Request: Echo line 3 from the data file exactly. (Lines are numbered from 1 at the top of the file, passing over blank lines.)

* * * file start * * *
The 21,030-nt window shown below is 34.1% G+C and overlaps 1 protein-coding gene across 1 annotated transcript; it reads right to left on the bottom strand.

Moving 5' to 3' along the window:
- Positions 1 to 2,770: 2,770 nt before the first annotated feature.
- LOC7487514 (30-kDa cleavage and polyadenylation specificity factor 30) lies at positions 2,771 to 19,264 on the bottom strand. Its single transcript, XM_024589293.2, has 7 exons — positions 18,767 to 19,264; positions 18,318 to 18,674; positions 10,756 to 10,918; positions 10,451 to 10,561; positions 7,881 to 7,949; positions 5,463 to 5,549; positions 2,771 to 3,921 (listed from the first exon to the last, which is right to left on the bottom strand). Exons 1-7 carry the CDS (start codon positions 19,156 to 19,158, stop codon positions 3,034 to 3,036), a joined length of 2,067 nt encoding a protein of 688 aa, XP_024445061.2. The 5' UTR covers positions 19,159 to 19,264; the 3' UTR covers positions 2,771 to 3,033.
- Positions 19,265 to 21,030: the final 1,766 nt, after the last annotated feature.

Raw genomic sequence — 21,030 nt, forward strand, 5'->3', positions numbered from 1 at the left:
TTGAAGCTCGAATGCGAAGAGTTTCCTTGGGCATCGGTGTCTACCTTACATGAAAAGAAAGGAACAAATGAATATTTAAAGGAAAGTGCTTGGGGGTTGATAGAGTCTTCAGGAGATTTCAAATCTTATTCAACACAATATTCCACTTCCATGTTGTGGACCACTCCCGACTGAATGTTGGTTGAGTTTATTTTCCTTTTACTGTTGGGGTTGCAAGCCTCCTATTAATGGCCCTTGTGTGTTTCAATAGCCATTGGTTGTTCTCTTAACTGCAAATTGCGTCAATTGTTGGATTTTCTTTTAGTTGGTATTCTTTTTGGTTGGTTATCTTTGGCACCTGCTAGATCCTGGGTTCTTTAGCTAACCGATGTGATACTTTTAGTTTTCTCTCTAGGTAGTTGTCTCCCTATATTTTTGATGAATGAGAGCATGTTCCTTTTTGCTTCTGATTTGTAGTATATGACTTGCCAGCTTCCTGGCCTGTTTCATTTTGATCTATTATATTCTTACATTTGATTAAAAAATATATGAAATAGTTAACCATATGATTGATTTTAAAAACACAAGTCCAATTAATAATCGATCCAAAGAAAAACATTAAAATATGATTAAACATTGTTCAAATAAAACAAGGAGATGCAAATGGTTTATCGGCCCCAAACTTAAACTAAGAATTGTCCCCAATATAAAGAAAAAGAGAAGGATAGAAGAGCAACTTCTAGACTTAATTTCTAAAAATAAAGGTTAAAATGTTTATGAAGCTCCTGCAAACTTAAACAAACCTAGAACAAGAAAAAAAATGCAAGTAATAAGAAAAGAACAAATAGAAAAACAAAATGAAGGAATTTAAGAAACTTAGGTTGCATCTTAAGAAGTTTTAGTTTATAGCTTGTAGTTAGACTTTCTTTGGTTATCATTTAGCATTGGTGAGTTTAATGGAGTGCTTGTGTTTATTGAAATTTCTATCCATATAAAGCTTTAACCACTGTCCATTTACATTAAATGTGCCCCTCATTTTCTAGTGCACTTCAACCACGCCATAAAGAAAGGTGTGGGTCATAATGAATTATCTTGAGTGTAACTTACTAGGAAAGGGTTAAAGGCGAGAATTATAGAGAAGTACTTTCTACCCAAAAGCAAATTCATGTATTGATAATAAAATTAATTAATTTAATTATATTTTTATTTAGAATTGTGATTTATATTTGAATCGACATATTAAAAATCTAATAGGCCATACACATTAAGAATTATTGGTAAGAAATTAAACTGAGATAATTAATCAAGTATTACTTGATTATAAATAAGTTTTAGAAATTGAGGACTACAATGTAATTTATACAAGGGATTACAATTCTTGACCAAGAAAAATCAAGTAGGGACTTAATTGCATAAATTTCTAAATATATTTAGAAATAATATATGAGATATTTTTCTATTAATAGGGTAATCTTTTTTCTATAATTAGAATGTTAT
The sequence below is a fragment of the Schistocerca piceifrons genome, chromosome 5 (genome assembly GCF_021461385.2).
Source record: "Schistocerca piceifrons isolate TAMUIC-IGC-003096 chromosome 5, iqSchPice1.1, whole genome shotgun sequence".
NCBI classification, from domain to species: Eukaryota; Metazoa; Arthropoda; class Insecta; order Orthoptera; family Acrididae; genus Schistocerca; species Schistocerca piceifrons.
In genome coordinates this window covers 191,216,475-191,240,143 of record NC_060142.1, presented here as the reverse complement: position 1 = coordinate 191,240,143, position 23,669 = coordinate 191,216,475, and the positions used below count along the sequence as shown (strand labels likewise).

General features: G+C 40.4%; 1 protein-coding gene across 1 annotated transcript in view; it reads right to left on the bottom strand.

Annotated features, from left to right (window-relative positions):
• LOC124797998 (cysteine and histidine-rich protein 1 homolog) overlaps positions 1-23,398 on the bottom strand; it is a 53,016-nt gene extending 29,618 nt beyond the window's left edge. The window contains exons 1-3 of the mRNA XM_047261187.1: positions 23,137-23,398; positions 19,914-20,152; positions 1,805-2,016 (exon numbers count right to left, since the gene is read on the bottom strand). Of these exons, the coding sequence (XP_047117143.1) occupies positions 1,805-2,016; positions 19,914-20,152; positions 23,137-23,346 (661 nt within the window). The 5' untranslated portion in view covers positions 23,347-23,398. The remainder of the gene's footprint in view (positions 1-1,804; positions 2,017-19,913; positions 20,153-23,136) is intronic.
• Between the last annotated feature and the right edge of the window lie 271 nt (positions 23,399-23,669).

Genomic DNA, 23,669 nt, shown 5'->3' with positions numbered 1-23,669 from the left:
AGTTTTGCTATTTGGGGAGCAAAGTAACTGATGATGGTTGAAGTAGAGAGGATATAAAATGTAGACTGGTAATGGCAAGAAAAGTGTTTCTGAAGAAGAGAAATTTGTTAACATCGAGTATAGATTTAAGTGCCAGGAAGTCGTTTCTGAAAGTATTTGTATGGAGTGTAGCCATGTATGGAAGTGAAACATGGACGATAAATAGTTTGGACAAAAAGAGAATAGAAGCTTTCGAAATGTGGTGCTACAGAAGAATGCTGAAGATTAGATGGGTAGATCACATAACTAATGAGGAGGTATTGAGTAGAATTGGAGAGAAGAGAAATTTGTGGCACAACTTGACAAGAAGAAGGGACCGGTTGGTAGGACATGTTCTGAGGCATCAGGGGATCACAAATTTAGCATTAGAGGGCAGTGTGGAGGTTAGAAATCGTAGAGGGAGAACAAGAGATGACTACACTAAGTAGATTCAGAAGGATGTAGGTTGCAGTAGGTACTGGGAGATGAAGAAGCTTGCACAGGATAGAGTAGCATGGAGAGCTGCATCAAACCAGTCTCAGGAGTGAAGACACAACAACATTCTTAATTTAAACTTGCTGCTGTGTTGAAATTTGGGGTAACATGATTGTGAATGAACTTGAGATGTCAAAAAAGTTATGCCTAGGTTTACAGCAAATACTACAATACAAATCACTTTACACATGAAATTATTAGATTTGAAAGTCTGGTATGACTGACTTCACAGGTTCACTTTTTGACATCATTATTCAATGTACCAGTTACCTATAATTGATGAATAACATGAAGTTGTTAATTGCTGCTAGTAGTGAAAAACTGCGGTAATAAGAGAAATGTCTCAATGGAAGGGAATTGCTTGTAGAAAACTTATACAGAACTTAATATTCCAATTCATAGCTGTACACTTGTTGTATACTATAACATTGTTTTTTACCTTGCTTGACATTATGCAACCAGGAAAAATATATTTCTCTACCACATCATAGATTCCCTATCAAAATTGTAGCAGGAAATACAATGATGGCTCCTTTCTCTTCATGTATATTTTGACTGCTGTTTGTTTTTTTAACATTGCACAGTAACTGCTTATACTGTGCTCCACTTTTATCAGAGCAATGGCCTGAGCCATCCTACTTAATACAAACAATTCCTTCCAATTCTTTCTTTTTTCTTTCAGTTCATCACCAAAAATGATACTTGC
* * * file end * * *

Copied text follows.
- Positions 1 to 2,770: 2,770 nt before the first annotated feature.